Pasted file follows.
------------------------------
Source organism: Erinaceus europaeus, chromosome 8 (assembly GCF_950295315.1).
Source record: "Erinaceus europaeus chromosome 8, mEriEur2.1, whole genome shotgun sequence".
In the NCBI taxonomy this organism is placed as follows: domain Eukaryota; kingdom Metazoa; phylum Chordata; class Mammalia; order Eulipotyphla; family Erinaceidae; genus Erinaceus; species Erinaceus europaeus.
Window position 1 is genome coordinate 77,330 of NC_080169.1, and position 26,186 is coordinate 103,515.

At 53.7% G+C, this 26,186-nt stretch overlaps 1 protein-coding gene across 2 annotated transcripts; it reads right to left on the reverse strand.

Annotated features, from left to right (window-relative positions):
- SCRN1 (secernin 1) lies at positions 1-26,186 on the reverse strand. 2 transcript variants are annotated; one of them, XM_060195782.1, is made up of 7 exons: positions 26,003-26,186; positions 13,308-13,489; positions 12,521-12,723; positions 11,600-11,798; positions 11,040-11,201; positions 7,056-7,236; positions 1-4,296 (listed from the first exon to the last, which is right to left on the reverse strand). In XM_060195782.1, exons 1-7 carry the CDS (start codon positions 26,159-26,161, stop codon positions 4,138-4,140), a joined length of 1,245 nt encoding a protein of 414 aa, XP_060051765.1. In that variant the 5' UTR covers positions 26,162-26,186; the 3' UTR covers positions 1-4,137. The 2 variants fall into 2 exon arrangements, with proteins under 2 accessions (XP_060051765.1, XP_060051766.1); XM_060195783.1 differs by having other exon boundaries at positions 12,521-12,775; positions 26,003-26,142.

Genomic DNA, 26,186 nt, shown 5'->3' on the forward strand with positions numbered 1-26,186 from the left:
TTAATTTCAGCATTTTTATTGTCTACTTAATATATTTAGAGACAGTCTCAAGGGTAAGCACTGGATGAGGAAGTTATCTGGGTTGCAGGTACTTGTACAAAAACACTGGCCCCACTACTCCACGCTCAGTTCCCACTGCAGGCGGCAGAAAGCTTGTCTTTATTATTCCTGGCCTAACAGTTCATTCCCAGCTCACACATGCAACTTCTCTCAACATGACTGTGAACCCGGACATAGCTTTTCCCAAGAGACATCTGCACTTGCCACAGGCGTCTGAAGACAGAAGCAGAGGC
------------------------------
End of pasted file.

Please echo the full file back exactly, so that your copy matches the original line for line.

Source organism: Erinaceus europaeus, chromosome 8 (assembly GCF_950295315.1).
Source record: "Erinaceus europaeus chromosome 8, mEriEur2.1, whole genome shotgun sequence".
In the NCBI taxonomy this organism is placed as follows: domain Eukaryota; kingdom Metazoa; phylum Chordata; class Mammalia; order Eulipotyphla; family Erinaceidae; genus Erinaceus; species Erinaceus europaeus.
Window position 1 is genome coordinate 77,330 of NC_080169.1, and position 26,186 is coordinate 103,515.

At 53.7% G+C, this 26,186-nt stretch overlaps 1 protein-coding gene across 2 annotated transcripts; it reads right to left on the reverse strand.

Annotated features, from left to right (window-relative positions):
- SCRN1 (secernin 1) lies at positions 1-26,186 on the reverse strand. 2 transcript variants are annotated; one of them, XM_060195782.1, is made up of 7 exons: positions 26,003-26,186; positions 13,308-13,489; positions 12,521-12,723; positions 11,600-11,798; positions 11,040-11,201; positions 7,056-7,236; positions 1-4,296 (listed from the first exon to the last, which is right to left on the reverse strand). In XM_060195782.1, exons 1-7 carry the CDS (start codon positions 26,159-26,161, stop codon positions 4,138-4,140), a joined length of 1,245 nt encoding a protein of 414 aa, XP_060051765.1. In that variant the 5' UTR covers positions 26,162-26,186; the 3' UTR covers positions 1-4,137. The 2 variants fall into 2 exon arrangements, with proteins under 2 accessions (XP_060051765.1, XP_060051766.1); XM_060195783.1 differs by having other exon boundaries at positions 12,521-12,775; positions 26,003-26,142.

Genomic DNA, 26,186 nt, shown 5'->3' on the forward strand with positions numbered 1-26,186 from the left:
TTAATTTCAGCATTTTTATTGTCTACTTAATATATTTAGAGACAGTCTCAAGGGTAAGCACTGGATGAGGAAGTTATCTGGGTTGCAGGTACTTGTACAAAAACACTGGCCCCACTACTCCACGCTCAGTTCCCACTGCAGGCGGCAGAAAGCTTGTCTTTATTATTCCTGGCCTAACAGTTCATTCCCAGCTCACACATGCAACTTCTCTCAACATGACTGTGAACCCGGACATAGCTTTTCCCAAGAGACATCTGCACTTGCCACAGGCGTCTGAAGACAGAAGCAGAGGC